THE LAW REFORM COMMISSION
AN COIMISIÚN UM ATHCHÓIRIÚ AN DLÍ
(LRC 56 – 1998)
LAND LAW AND CONVEYANCING LAW:
(6) FURTHER GENERAL PROPOSALS
INCLUDING THE EXECUTION OF DEEDS
The Law Reform Commission
Ardilaun Centre, 111 St. Stephen's Green, Dublin 2
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© Copyright The Law Reform Commission 1998
First Published May 1998
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THE LAW REFORM COMMISSION
The Law Reform Commission was established by section 3 of the Law Reform Commission Act, 1975 on 20th October, 1975. It is an independent body consisting of a President and four other members appointed by the Government.
The Commissioners at present are:
The Hon. Anthony J. Hederman, former Judge of the Supreme Court, President;
Ms Hilary A Delany, B.L., Lecturer in Law, Trinity College, Dublin;
The Right Honourable Dr Turlough O'Donnell, Q.C.;
Mr Arthur F Plunkett, Barrister-at-Law;
Ms Patricia T Rickard-Clarke, Solictior, Partner – Mc Cann Fitzgerald Solicitors.
Mr. John Quirke is the Secretary to the Commission.
The Commission's programme of law reform, prepared in consultation with the Attorney General, was approved by the Government and copies were laid before both Houses of the Oireachtas on 4th January, 1977. The Commission has formulated and submitted to the Taoiseach or the Attorney General fifty five Reports containing proposals for the reform of the law. It has also published eleven Working Papers, twelve Consultation Papers, a number of specialised Papers for limited circulation and eighteen Reports in accordance with Section 6 of the 1975 Act. Details may be found on pp.40–45.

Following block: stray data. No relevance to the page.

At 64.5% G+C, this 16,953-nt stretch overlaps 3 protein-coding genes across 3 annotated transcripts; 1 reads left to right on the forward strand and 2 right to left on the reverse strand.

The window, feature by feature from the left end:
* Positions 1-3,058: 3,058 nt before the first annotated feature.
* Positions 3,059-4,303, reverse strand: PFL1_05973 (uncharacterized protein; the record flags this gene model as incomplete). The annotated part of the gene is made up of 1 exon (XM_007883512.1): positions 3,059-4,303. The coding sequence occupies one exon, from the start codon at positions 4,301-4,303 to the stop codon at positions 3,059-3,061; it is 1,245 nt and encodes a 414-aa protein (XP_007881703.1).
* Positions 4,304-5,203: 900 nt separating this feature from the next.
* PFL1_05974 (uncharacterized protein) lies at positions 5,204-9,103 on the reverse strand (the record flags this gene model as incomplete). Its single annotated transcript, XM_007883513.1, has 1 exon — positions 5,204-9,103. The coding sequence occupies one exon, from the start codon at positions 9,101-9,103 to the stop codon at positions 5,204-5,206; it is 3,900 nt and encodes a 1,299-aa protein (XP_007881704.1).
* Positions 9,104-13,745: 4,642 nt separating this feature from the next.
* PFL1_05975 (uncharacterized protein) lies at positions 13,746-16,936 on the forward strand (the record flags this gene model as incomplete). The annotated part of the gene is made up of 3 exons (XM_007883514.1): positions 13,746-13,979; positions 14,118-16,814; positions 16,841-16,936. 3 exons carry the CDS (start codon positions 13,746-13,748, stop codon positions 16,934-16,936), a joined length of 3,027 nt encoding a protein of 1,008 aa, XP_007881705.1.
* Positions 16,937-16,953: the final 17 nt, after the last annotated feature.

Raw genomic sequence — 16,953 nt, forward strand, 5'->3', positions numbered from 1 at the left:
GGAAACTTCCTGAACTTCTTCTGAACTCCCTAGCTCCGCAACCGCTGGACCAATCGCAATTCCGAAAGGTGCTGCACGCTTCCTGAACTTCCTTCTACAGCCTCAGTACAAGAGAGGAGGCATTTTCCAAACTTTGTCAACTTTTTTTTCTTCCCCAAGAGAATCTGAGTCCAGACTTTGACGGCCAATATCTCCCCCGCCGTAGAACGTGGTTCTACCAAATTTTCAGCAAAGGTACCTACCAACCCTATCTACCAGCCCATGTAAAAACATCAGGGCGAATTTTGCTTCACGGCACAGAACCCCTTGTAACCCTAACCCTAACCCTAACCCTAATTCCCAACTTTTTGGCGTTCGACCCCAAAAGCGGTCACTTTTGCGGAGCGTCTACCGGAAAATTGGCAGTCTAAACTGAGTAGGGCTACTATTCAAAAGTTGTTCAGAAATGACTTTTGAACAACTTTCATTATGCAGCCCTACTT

Dr. Gerard Quinn, BA, LLB, LLM (Harv), SJD (Harv), Barrister-at-Law is the Director of Research to the Commission.
Mr Geoff Moore, B.C.L., Ms. Lia O'Hegarty, B.C.L., LL.M. (Michigan), LL.M. (Harvard), Barrister-at-Law and Ms. Róisín Pillay, LL.B., LL.M (Cantab.), Barrister-at-Law are Researchers.
Ms. Mary Teresa Faherty, Ms. Dympna Forde and Ms Deborah Parkes are the Administrative Staff.
Further information from:
The Law Reform Commission,
111 St. Stephen's Green,
Telephone: 475 1310.
Fax No: 475 1265.
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This Report was submitted on 21st May 1998 to the Attorney General, Mr. David Byrne, S.C., under section 4(2)(c) of the Law Reform Commission Act, 1975. It embodies further results of an examination and research in relation to Land Law and Conveyancing Law (Report on Land Law and Conveyancing Law: (6) Further General Proposals including the Execution of Deeds) which was carried out by the Commission at the request of the former Attorney General, Mr. John Rogers, S.C., together with the proposals for reform which the Commission were requested to formulate.
While these proposals are being considered in the relevant Government Departments the Attorney General has requested the Commission to make them available to the public, in the form of this Report, at this stage so as to enable informed comments or suggestions to be made to the said relevant Government Departments by persons or bodies with special knowledge of the subject.